Dress to Impress : And avid TV drama can attest to the magnetism displayed in a mock courtroom, when the charming attorneys give their closing. Their arguments may be able to sway the jury of their peers, their delivery dazzling onlookers, but it is their dressing that positions them to win. With confident strides and wave of their hands, their dapper outfits immediately exerts a message, "Listen to me!". To use the same visual tool to assist you in an office, or in an external meeting with a client, or giving a speech to the public, always ask yourself, is what you’re wearing going to inspire confidence in your abilities? Think about your audience before you enter the room. What will they wear and how will you be compared to them. An easy rule to remember is to just have 'one extra piece'. If you are in an office meeting with all smart casual dress codes, wear a smart business attire (not sloppy or mismatched). If everybody there comes in with well pressed shirts/blouses, wear a tie. A jacket, well polished shoes, so on and so forth. Don't wedge a gap too much that might convey to the audience you are clueless and way out of reach. And don't be afraid to overdress a tad bit. You are there to be the focal of attention, so bring it. Dress to impress, stand out and deliver the message with authority.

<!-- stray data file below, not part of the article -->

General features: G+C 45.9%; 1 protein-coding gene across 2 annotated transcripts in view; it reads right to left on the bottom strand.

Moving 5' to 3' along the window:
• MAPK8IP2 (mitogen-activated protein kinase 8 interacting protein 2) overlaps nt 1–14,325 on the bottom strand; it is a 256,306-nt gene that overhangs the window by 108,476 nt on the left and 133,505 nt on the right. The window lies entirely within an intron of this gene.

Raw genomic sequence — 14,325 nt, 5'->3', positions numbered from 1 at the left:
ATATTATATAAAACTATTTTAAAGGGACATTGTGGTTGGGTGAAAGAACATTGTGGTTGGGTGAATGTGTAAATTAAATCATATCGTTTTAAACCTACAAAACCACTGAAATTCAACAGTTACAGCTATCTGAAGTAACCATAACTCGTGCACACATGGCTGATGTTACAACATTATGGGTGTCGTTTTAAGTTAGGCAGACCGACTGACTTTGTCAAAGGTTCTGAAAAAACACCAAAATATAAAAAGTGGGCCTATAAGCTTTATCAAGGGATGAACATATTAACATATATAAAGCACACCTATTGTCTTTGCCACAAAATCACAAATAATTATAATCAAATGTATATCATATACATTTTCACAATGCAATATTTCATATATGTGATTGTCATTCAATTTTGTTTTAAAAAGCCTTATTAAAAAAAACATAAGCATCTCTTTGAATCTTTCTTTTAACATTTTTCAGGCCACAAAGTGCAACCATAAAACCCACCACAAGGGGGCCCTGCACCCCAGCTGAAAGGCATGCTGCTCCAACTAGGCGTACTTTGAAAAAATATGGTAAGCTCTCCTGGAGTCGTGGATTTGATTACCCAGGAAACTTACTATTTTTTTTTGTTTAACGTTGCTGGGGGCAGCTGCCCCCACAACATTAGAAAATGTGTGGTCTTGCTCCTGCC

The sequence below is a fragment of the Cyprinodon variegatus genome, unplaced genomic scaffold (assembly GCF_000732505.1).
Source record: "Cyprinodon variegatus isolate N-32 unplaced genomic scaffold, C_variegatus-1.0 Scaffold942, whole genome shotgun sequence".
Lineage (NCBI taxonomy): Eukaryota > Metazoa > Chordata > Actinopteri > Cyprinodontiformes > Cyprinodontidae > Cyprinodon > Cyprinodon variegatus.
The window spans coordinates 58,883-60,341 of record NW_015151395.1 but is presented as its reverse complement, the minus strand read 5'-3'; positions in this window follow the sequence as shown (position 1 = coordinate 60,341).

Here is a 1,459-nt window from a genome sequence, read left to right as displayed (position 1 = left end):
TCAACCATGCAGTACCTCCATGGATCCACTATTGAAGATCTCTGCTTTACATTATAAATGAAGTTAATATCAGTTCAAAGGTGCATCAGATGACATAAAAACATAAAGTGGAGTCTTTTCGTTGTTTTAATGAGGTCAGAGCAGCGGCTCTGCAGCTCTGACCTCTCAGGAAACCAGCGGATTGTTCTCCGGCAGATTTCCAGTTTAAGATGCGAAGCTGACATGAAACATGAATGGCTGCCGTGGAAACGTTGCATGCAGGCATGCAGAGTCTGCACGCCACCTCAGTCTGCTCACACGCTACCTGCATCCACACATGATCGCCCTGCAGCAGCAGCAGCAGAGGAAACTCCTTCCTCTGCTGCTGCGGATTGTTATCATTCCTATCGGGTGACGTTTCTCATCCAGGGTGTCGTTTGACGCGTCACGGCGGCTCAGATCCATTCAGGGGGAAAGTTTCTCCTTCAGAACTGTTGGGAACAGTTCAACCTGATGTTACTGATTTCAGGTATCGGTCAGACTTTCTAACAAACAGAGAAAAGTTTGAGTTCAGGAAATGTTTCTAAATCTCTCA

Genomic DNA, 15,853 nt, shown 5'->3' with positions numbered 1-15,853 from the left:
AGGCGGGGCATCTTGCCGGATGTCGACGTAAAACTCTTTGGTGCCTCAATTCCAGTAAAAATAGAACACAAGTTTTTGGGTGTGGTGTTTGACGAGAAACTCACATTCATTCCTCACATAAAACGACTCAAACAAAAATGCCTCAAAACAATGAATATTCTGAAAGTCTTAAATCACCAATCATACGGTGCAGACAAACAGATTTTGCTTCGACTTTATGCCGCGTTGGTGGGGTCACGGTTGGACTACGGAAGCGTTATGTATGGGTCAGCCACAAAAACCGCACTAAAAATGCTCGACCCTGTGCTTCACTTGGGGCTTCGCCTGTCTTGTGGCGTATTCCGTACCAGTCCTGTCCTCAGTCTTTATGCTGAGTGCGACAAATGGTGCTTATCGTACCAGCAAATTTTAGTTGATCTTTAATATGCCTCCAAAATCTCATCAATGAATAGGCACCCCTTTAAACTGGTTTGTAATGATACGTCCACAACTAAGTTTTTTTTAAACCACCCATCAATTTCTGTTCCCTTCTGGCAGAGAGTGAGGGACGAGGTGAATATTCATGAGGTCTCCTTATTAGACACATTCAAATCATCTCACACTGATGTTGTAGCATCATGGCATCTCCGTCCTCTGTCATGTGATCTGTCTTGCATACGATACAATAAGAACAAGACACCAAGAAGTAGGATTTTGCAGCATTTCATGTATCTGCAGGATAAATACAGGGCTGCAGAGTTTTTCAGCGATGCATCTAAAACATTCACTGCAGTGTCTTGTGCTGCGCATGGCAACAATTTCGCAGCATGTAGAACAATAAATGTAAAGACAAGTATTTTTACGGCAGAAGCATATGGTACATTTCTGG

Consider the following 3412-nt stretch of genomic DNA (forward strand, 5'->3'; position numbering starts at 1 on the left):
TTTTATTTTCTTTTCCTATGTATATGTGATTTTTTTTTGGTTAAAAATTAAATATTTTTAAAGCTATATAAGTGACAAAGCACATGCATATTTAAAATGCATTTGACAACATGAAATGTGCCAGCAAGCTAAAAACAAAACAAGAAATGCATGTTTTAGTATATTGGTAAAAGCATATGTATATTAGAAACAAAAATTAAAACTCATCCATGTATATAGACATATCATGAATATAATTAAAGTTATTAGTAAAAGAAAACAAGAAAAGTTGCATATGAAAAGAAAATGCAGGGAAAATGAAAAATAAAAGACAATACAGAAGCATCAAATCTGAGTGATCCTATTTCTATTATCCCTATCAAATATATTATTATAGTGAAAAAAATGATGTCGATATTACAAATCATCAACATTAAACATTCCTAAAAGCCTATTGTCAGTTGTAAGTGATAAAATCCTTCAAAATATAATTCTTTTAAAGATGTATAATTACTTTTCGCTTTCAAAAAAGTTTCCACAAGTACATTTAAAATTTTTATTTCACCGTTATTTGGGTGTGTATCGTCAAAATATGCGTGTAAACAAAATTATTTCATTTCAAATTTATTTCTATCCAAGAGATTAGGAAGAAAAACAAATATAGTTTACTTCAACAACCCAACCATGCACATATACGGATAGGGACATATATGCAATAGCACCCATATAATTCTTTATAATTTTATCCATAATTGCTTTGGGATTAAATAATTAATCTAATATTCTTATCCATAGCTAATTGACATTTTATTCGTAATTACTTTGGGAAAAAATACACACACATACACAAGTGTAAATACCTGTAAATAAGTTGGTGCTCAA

Light a Pathway with Story Telling : Often we mistake incessant rambling that dominates a conversation, as expertise. To convince an audience, we need to engage the audience. And to do that, we need to be a mesmerising and memorable story teller, that can mould complex information in to an interesting tale. Great stories have an origination, an escalation of conflict, and a resolution. Begin by introducing yourself and the task at hand with a hook, that signals the listener to pay attention. Your hook could be a question, a startling statement, an anecdote or a video. Next, bring forth your vision, and paint a vivid picture of what you want to achieve with colourful literary techniques to invigorate the imagination. Interest then is often easiest created by a sense of urgency and necessity. Let them feel the hunger and play with their curiosity, pace the reveal and harness their attention to your advantage. You can use modern business tools to assist your reveal, but to avoid your presentation/speech/discussion interfering with your discovery process, structure your text around your core messages and have supporting facts that enhances, and not muddy the waters. These facts can be illustrated in different ways, revisited and emphasised, but never overestimate their ability to create understanding. Your facts and visuals are just aids, seasoning to the recipe but the main ingredients of the story needs to emanate from you. The introduction must flow naturally to your vision, and progress to a sequence of data that is persuasive and finally a lighted path to deliver your climactic conclusion with flair and conviction.